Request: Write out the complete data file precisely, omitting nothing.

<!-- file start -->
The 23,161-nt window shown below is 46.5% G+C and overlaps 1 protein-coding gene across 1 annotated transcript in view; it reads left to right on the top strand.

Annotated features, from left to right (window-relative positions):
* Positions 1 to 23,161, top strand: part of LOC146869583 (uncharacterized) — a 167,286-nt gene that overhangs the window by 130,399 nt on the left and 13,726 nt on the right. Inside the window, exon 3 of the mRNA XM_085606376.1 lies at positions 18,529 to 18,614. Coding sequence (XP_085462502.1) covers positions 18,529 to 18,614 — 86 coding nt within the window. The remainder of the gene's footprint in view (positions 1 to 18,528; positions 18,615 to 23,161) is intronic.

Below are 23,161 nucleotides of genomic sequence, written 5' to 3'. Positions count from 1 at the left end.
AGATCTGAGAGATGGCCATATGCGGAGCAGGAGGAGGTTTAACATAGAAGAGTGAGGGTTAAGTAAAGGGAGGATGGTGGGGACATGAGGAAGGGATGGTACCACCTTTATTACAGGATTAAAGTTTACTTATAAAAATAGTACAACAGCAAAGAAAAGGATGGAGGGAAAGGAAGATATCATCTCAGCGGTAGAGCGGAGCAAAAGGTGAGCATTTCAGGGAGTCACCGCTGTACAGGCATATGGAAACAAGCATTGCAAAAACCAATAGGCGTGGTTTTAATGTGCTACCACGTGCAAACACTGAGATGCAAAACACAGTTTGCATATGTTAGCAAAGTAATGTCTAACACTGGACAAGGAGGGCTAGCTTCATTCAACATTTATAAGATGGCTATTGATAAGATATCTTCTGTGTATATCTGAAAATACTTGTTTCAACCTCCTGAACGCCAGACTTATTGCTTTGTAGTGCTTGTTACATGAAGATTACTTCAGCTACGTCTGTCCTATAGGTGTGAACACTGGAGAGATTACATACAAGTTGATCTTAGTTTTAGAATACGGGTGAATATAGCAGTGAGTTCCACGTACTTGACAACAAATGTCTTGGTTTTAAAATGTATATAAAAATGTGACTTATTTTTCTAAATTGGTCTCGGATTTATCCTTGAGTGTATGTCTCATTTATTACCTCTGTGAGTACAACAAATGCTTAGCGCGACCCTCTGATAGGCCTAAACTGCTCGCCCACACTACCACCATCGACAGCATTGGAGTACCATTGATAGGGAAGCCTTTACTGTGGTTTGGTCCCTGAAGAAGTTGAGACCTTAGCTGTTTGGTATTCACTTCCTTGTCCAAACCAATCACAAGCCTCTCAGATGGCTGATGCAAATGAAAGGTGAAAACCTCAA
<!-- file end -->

The 23,161-nt window shown below is 46.5% G+C and overlaps 1 protein-coding gene across 1 annotated transcript in view; it reads left to right on the top strand.

Annotated features, from left to right (window-relative positions):
* Positions 1 to 23,161, top strand: part of LOC146869583 (uncharacterized) — a 167,286-nt gene that overhangs the window by 130,399 nt on the left and 13,726 nt on the right. Inside the window, exon 3 of the mRNA XM_085606376.1 lies at positions 18,529 to 18,614. Coding sequence (XP_085462502.1) covers positions 18,529 to 18,614 — 86 coding nt within the window. The remainder of the gene's footprint in view (positions 1 to 18,528; positions 18,615 to 23,161) is intronic.

Below are 23,161 nucleotides of genomic sequence, written 5' to 3'. Positions count from 1 at the left end.
AGATCTGAGAGATGGCCATATGCGGAGCAGGAGGAGGTTTAACATAGAAGAGTGAGGGTTAAGTAAAGGGAGGATGGTGGGGACATGAGGAAGGGATGGTACCACCTTTATTACAGGATTAAAGTTTACTTATAAAAATAGTACAACAGCAAAGAAAAGGATGGAGGGAAAGGAAGATATCATCTCAGCGGTAGAGCGGAGCAAAAGGTGAGCATTTCAGGGAGTCACCGCTGTACAGGCATATGGAAACAAGCATTGCAAAAACCAATAGGCGTGGTTTTAATGTGCTACCACGTGCAAACACTGAGATGCAAAACACAGTTTGCATATGTTAGCAAAGTAATGTCTAACACTGGACAAGGAGGGCTAGCTTCATTCAACATTTATAAGATGGCTATTGATAAGATATCTTCTGTGTATATCTGAAAATACTTGTTTCAACCTCCTGAACGCCAGACTTATTGCTTTGTAGTGCTTGTTACATGAAGATTACTTCAGCTACGTCTGTCCTATAGGTGTGAACACTGGAGAGATTACATACAAGTTGATCTTAGTTTTAGAATACGGGTGAATATAGCAGTGAGTTCCACGTACTTGACAACAAATGTCTTGGTTTTAAAATGTATATAAAAATGTGACTTATTTTTCTAAATTGGTCTCGGATTTATCCTTGAGTGTATGTCTCATTTATTACCTCTGTGAGTACAACAAATGCTTAGCGCGACCCTCTGATAGGCCTAAACTGCTCGCCCACACTACCACCATCGACAGCATTGGAGTACCATTGATAGGGAAGCCTTTACTGTGGTTTGGTCCCTGAAGAAGTTGAGACCTTAGCTGTTTGGTATTCACTTCCTTGTCCAAACCAATCACAAGCCTCTCAGATGGCTGATGCAAATGAAAGGTGAAAACCTCAA